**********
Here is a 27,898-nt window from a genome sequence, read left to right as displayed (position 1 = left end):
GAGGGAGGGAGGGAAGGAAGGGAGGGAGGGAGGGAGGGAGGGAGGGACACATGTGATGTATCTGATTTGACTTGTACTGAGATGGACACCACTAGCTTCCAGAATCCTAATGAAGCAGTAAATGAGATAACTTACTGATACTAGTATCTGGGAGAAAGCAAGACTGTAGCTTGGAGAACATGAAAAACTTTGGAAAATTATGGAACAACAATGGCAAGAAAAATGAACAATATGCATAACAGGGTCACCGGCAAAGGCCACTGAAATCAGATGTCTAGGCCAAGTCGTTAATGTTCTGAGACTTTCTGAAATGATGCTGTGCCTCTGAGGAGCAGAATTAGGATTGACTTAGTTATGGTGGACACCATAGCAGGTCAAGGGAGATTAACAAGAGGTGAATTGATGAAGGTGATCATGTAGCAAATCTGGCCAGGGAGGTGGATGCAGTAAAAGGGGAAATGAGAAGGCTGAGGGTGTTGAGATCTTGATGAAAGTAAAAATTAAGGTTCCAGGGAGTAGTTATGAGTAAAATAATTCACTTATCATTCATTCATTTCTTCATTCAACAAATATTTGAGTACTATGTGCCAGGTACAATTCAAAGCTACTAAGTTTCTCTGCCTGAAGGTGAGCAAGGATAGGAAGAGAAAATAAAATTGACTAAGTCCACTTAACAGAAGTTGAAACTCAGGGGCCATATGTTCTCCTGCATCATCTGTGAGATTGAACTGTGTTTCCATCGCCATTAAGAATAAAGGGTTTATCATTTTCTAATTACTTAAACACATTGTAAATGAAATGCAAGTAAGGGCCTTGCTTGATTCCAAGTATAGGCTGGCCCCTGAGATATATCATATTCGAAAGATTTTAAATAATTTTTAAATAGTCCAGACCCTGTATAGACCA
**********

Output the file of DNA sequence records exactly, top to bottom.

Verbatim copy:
Here is a 27,898-nt window from a genome sequence, read left to right as displayed (position 1 = left end):
GAGGGAGGGAGGGAAGGAAGGGAGGGAGGGAGGGAGGGAGGGAGGGACACATGTGATGTATCTGATTTGACTTGTACTGAGATGGACACCACTAGCTTCCAGAATCCTAATGAAGCAGTAAATGAGATAACTTACTGATACTAGTATCTGGGAGAAAGCAAGACTGTAGCTTGGAGAACATGAAAAACTTTGGAAAATTATGGAACAACAATGGCAAGAAAAATGAACAATATGCATAACAGGGTCACCGGCAAAGGCCACTGAAATCAGATGTCTAGGCCAAGTCGTTAATGTTCTGAGACTTTCTGAAATGATGCTGTGCCTCTGAGGAGCAGAATTAGGATTGACTTAGTTATGGTGGACACCATAGCAGGTCAAGGGAGATTAACAAGAGGTGAATTGATGAAGGTGATCATGTAGCAAATCTGGCCAGGGAGGTGGATGCAGTAAAAGGGGAAATGAGAAGGCTGAGGGTGTTGAGATCTTGATGAAAGTAAAAATTAAGGTTCCAGGGAGTAGTTATGAGTAAAATAATTCACTTATCATTCATTCATTTCTTCATTCAACAAATATTTGAGTACTATGTGCCAGGTACAATTCAAAGCTACTAAGTTTCTCTGCCTGAAGGTGAGCAAGGATAGGAAGAGAAAATAAAATTGACTAAGTCCACTTAACAGAAGTTGAAACTCAGGGGCCATATGTTCTCCTGCATCATCTGTGAGATTGAACTGTGTTTCCATCGCCATTAAGAATAAAGGGTTTATCATTTTCTAATTACTTAAACACATTGTAAATGAAATGCAAGTAAGGGCCTTGCTTGATTCCAAGTATAGGCTGGCCCCTGAGATATATCATATTCGAAAGATTTTAAATAATTTTTAAATAGTCCAGACCCTGTATAGACCA